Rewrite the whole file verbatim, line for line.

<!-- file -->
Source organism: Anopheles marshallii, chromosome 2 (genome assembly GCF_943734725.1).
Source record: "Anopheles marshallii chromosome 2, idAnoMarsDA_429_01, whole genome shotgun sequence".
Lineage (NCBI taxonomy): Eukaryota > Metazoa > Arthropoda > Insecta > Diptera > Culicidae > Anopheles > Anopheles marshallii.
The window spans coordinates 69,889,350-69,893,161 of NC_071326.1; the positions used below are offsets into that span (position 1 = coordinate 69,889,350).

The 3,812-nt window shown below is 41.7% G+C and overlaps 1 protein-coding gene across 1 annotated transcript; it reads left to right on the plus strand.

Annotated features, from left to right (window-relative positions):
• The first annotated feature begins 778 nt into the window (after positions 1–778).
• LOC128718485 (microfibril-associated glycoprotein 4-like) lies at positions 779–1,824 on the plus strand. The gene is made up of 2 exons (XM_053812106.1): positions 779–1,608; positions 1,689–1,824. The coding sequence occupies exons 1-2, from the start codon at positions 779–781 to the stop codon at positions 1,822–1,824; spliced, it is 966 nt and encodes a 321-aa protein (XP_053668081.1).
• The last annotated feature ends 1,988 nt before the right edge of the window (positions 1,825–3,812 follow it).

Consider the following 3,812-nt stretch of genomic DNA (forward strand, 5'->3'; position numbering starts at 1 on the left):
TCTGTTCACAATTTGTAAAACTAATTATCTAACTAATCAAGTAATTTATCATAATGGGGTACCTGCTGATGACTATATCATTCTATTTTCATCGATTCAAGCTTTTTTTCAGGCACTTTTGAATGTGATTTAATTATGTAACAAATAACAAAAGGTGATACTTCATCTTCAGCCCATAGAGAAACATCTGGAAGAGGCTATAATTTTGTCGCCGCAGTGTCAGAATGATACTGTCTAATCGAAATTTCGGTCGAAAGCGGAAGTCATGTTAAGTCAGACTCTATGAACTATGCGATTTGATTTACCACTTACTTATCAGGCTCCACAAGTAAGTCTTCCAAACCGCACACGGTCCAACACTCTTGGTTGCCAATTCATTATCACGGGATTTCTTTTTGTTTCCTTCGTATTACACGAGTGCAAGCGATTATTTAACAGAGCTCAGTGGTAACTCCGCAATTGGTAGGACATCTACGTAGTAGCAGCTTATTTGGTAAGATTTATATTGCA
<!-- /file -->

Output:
Source organism: Anopheles marshallii, chromosome 2 (genome assembly GCF_943734725.1).
Source record: "Anopheles marshallii chromosome 2, idAnoMarsDA_429_01, whole genome shotgun sequence".
Lineage (NCBI taxonomy): Eukaryota > Metazoa > Arthropoda > Insecta > Diptera > Culicidae > Anopheles > Anopheles marshallii.
The window spans coordinates 69,889,350-69,893,161 of NC_071326.1; the positions used below are offsets into that span (position 1 = coordinate 69,889,350).

The 3,812-nt window shown below is 41.7% G+C and overlaps 1 protein-coding gene across 1 annotated transcript; it reads left to right on the plus strand.

Annotated features, from left to right (window-relative positions):
• The first annotated feature begins 778 nt into the window (after positions 1–778).
• LOC128718485 (microfibril-associated glycoprotein 4-like) lies at positions 779–1,824 on the plus strand. The gene is made up of 2 exons (XM_053812106.1): positions 779–1,608; positions 1,689–1,824. The coding sequence occupies exons 1-2, from the start codon at positions 779–781 to the stop codon at positions 1,822–1,824; spliced, it is 966 nt and encodes a 321-aa protein (XP_053668081.1).
• The last annotated feature ends 1,988 nt before the right edge of the window (positions 1,825–3,812 follow it).

Consider the following 3,812-nt stretch of genomic DNA (forward strand, 5'->3'; position numbering starts at 1 on the left):
TCTGTTCACAATTTGTAAAACTAATTATCTAACTAATCAAGTAATTTATCATAATGGGGTACCTGCTGATGACTATATCATTCTATTTTCATCGATTCAAGCTTTTTTTCAGGCACTTTTGAATGTGATTTAATTATGTAACAAATAACAAAAGGTGATACTTCATCTTCAGCCCATAGAGAAACATCTGGAAGAGGCTATAATTTTGTCGCCGCAGTGTCAGAATGATACTGTCTAATCGAAATTTCGGTCGAAAGCGGAAGTCATGTTAAGTCAGACTCTATGAACTATGCGATTTGATTTACCACTTACTTATCAGGCTCCACAAGTAAGTCTTCCAAACCGCACACGGTCCAACACTCTTGGTTGCCAATTCATTATCACGGGATTTCTTTTTGTTTCCTTCGTATTACACGAGTGCAAGCGATTATTTAACAGAGCTCAGTGGTAACTCCGCAATTGGTAGGACATCTACGTAGTAGCAGCTTATTTGGTAAGATTTATATTGCA